What's with the anti-American propaganda? Abortion is much more commonplace and accepted and less divisively debated in most European countries (including your own, by the way) than it is in America, spendius. America happens to be one of the last holdouts of developed or westernized countries where a significant and vocal percentage of the population espouse your views on it.


It wasn't anti-American propaganda. I chose the USSC because this site is American. Opposition here to abortion is stifled. Cowed even. Lost its nerve.

Quote:
In what way is he an asshole?


For indulging himself with such a woman.

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Because, as the woman, it was happening in my body, and no one could tell me that I couldn't or wouldn't let it happen.


Would you not listen to Nature?

Quote:
I think it would be difficult to be the male in this situation, as compared to being the female.


Yes--in the situation which has assumed this difficulty. At least he is absolved of the responsibility. But are more males to be expected to experience such a difficulty as feminism gains sway.

Quote:
I was serious when I think that a male has an interesting viewpoint in terms of parenting and childbirth as it relates to HIS choices and role and feelings about those.


He has no choices either way. He says goodbye to his share. The woman says hello. And he can't hold her down.

Perhaps feminism is aiming to get women charging the state for babies.





spendius
 
  1  
Reply Sat 19 Sep, 2009 11:29 am
@Diest TKO,
Quote:
Spendi, I think you should consider joining the growing group of people who ignore Spendi's ideas.


Round of applause from the claque.

It is evident from that that a debate is the last thing you want.
dagmaraka
 
  2  
Reply Sat 19 Sep, 2009 01:43 pm
@spendius,
i never said the men i mentioned were typical. so?

i suggest you read a book before you attempt enter into polemic with it.
0 Replies
 
ehBeth
 
  1  
Reply Sat 19 Sep, 2009 02:05 pm
@Diest TKO,
That seems a bit of a lazy solution.
Diest TKO
 
  1  
Reply Sat 19 Sep, 2009 04:32 pm
@spendius,
spendius wrote:
It is evident from that that a debate is the last thing you want.

That you have correct spendi.

I would lose the debate the second you pointed out all the "ovary stuff." I'd be totally lost. We're in totally different leagues brother. I need more practice at the pub before I square off with you.

It's not that I'm not interested in debate with you spendi, it's that others here have been much better at offering constructive input instead of looking to incoherently soapbox about.

T
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0 Replies
 
Diest TKO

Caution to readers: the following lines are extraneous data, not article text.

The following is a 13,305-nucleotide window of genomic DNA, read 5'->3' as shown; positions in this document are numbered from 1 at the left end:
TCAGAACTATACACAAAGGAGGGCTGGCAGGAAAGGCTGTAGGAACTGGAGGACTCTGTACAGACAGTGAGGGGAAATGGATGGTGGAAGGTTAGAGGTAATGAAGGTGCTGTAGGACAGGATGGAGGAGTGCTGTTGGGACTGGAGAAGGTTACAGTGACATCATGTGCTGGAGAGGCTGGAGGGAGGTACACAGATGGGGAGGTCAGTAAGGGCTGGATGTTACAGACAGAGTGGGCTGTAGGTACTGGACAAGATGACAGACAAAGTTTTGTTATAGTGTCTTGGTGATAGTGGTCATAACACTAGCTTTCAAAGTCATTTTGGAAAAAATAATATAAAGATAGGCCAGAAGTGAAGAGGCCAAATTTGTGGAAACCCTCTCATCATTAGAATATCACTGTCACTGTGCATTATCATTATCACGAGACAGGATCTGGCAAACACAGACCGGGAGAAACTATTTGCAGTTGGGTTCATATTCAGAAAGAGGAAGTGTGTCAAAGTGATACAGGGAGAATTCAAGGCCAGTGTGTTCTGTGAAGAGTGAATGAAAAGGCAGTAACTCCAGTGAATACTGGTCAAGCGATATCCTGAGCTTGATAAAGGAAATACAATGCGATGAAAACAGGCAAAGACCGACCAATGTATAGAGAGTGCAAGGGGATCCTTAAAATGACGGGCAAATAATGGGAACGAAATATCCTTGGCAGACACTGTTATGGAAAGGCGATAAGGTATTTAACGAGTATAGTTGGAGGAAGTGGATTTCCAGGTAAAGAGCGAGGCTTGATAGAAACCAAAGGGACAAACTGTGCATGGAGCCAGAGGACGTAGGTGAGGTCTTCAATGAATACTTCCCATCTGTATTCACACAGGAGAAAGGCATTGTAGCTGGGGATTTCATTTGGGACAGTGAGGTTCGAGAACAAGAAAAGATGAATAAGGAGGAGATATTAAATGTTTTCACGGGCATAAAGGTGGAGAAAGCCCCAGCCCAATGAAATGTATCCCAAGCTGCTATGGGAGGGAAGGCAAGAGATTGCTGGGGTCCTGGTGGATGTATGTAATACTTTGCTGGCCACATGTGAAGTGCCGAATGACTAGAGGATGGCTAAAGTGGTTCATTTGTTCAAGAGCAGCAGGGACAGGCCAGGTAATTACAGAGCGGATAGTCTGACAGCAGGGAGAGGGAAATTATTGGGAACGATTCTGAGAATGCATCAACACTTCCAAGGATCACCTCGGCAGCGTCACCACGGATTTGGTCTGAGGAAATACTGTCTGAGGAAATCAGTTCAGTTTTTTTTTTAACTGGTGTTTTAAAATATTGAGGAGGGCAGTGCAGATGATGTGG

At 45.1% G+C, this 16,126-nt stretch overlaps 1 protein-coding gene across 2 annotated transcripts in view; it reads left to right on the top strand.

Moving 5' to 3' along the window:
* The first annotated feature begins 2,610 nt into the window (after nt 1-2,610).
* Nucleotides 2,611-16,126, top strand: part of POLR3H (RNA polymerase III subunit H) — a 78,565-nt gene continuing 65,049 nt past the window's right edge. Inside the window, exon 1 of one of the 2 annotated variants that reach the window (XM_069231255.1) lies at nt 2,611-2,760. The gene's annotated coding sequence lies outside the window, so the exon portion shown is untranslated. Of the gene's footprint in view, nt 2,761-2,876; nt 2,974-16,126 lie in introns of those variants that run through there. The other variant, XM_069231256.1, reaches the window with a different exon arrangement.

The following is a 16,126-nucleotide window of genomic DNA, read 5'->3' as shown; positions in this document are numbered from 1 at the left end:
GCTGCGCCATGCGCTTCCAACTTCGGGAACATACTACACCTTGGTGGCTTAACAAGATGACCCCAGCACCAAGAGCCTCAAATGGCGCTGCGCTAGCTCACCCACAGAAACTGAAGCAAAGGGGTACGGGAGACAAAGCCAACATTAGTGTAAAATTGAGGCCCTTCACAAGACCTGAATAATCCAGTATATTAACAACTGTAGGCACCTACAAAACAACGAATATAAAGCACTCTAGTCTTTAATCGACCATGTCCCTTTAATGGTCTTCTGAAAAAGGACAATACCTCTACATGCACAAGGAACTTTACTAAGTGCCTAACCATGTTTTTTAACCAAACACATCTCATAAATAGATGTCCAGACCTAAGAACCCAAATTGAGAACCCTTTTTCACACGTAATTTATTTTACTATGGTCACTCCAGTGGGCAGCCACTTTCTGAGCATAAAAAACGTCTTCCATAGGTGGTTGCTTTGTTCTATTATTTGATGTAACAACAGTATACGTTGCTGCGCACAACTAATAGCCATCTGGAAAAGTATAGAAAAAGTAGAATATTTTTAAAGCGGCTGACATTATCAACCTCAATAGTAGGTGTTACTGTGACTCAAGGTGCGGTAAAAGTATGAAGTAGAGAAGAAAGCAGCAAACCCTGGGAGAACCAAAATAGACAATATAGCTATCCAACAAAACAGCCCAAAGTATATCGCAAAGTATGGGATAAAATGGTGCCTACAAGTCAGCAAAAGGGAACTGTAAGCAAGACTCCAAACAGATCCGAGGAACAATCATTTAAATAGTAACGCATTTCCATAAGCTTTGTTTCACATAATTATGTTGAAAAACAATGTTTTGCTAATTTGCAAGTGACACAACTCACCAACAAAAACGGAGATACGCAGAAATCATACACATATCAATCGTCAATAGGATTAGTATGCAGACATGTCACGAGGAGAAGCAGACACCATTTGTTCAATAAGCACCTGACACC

1  
Reply Sat 19 Sep, 2009 04:33 pm
@ehBeth,
ehBeth wrote:

That seems a bit of a lazy solution.

Maybe you have a point. spendi could learn something from reading more spendi posts.

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spendius
 
  2  
Reply Sat 19 Sep, 2009 05:31 pm
@Diest TKO,
Alright TK. Explain to me how it comes about that the highlights of today's football matches are fronted up by a female of the type that used to demonstrate efficient methods of chopping onions up in the aisles of department stores (remember them?) with nearly cleavage, dangling ear-rings, coiffure, naked power legs, bangles, necklaces, high heels and shot from floor level every tenth cut when the knees start drifting due to the concentration on the auto-cue.

It's like Frank Bruno presenting a programme about pantie liners.

Do you think it is because these ladies, and there are more than one, bring an understanding of our game to bear which is necessary to enhance our appreciation or do you think they have been administering skilled fellatio to the guy who says who fronts up what and who dosn't give two fucks about football.

They have yet to invade the citadel of cricket but I think that is only because the intricacies of cricket elude their comprehension. They understand and can cope with a goal but not a glance to fine leg or a swipe over deep mid wicket. Being "not out" because it's ouside the line to a leg before appeal is likely to perplex them.
0 Replies
 
aidan
 
  1  
Reply Sun 20 Sep, 2009 01:14 am
@spendius,
Quote:
Would you not listen to Nature?

Yeah - speaking of which there was just an article in the Times last week in which they've found a link between abortion and low birth weight or preterm birth in future pregnancies:From Times Online
Quote: